While Virgil wants his readers to feel the swell of martial pride at the thought of Roman arms, he also takes another cue from Homer - the terrible cost of war. At the end, when Aeneas has conquered a portion of Italy, he stands over the defeated Turnus, who yearns for his life. Aeneas shows him no mercy and stabs him with his sword after he sees Turnus is wearing the belt of the dead Pallas. The foe is sent to join Anchises in the realm of the dead. Aeneas has a nation to build.

It is hard to tell, two thousand years later, whether Virgil is decrying the same war he is glamorizing in his lines. Some of this confusion may be simply to what our modern ears expect to hear, and some of it may be the dimly perceived reminder that even destiny entails death and pain.

We get from Virgil a sense that there is ultimately meaning - for all time - in the struggles of Aeneas and his men. They are the inheritors of a proud tradition from Troy, while the home that they knew is gone forever. Their quest to build a new home, and their fortitude in doing so builds a great empire.

What we don’t know however, much like anyone who feels a personal sense of destiny, is what is to become of us and our dreams. It is Aeneas’ memory of the whispered prophecies of his father in the land of the dead which drive him onward. Like Orpheus coming back from a similar trip, his steps are deliberate, but he looks forward rather than back, because he knows nothing will bring back the home he knew. It is not worth the effort. Instead, there is only the kingdom that has been prepared for him, a kingdom for the taking.

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Friday, June 17, 2011

Of Salesmen, Living and Dead

On Tuesday, December 8, 2008, the Wall Street trader Bernard Madoff had a meeting with his brother Peter, in which it is believed he revealed for the first time the extent of his billion-dollar, multi-decade Ponzi scheme. Over the previous months, it had become increasing clear to Madoff that the economic cataclysm of the previous September and October had taken him down as well, and it was time, reluctantly, to come clean on the biggest fraud in American financial history.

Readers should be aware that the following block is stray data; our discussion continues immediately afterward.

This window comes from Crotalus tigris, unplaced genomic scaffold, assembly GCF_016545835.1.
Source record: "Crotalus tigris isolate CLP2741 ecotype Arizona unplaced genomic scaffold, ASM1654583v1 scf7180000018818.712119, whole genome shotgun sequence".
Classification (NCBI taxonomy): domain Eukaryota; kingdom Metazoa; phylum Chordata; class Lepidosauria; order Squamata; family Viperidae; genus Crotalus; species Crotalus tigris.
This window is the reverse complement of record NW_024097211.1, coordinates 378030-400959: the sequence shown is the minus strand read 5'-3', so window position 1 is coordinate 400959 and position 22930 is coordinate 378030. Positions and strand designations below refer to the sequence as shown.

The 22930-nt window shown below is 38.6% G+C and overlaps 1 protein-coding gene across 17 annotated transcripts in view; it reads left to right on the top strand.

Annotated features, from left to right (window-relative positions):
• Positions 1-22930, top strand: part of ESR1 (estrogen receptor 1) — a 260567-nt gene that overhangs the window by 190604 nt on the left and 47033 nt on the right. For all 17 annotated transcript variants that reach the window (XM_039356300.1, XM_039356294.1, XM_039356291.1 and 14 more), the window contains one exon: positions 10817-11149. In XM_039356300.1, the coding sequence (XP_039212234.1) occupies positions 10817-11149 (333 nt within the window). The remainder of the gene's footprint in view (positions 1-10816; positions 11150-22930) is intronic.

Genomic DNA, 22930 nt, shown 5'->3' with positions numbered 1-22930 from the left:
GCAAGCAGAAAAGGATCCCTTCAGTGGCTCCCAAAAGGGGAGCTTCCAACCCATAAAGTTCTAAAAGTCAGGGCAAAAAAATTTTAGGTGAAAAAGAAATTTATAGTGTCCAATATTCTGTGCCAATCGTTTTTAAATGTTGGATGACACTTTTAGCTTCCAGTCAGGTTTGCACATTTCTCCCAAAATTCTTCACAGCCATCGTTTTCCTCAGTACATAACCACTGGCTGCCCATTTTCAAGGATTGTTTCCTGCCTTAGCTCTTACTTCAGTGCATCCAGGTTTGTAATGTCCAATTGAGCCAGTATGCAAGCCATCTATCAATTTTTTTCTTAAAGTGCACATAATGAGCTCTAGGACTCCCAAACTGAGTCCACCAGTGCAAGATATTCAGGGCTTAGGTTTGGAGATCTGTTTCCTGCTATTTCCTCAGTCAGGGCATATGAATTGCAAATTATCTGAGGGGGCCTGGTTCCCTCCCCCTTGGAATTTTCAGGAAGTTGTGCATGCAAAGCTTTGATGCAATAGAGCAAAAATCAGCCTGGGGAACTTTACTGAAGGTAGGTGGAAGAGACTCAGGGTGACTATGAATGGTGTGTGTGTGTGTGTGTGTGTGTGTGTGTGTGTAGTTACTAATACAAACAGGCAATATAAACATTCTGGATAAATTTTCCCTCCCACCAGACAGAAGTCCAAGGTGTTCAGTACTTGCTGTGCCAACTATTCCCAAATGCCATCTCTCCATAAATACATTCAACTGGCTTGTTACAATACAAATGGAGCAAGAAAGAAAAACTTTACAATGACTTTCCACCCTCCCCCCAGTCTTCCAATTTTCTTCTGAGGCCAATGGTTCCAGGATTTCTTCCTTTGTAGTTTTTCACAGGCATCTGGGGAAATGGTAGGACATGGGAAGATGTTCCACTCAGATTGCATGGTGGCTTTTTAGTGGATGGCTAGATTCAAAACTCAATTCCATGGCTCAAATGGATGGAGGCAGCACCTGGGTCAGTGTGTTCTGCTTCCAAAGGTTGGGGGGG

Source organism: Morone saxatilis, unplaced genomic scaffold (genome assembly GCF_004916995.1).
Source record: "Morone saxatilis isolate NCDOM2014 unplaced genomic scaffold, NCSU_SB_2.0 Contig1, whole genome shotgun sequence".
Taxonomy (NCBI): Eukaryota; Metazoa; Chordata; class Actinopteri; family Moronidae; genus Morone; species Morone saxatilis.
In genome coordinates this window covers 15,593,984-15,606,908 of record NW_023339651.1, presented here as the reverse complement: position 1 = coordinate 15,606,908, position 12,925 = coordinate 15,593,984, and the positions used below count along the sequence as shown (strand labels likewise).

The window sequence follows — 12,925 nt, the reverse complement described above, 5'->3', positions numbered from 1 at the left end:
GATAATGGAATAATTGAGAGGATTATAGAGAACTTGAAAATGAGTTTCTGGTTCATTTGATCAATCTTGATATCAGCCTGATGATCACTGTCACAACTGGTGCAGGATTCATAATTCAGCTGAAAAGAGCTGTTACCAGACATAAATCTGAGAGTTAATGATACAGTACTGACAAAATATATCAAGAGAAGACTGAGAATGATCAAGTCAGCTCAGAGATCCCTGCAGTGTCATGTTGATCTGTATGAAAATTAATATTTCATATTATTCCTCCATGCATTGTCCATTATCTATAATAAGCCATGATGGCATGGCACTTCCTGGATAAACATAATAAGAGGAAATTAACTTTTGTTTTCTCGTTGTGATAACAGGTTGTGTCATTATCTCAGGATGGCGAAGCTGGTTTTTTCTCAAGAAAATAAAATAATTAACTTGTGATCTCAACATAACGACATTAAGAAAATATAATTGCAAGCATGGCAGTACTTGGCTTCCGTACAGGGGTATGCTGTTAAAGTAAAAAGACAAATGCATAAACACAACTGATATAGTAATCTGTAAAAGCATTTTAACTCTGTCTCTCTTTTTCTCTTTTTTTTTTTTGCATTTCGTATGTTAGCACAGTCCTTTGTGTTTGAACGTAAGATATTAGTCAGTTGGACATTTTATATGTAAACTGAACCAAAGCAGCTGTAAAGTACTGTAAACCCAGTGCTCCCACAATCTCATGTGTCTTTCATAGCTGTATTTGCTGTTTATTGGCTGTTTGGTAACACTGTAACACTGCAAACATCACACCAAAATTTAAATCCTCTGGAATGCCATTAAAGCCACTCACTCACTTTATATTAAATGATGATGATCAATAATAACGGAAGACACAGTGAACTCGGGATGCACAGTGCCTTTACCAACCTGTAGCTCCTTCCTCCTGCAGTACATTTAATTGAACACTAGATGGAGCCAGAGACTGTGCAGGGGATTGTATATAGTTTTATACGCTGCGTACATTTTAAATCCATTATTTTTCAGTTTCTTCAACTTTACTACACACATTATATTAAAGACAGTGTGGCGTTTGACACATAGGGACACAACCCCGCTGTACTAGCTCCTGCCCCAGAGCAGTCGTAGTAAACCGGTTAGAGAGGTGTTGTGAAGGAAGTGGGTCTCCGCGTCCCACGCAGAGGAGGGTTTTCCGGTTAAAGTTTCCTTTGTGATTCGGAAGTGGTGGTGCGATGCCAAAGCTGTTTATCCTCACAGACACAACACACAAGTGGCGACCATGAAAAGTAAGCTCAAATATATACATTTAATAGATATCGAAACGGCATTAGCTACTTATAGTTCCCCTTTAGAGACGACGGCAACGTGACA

In Diana B. Henriques book, “The Wizard of Lies,” she writes of the moment when Peter came to learn that most of his and his brother‘s professional lives had been built on lies. It is more likely, she says, that Peter’s mind just stopped and tried “ to rewind an entire lifetime in a split second, to get back to something real and true.”

Madoff was a salesman, who made an illegitimate fortune on an uneasy mountain of mendacity. He sold himself, in the classic American fashion, by appearing to succeed.

In David Mamet’s Pulitzer Prize-winning classic “Glengarry Glen Ross,” we are introduced to an office full of men who would be Madoffs, if they had had a few more connections. In the course of one evening, five real estate salesman are introduced to the realities of success and failure.

Levene is an aging salesman in his fifties, assuring his boss Williamson that he has been hot in the past and will be again if he is simply given better leads toward clients. Shelley “The Machine” Levene will take on the world, if he can get just one good sale in the midst of a bad streak. He attempts to bribe his way back to success, which is better than his colleague Moss, who decides it’s better just to steal the leads and give them to a rival for the promise of a better job.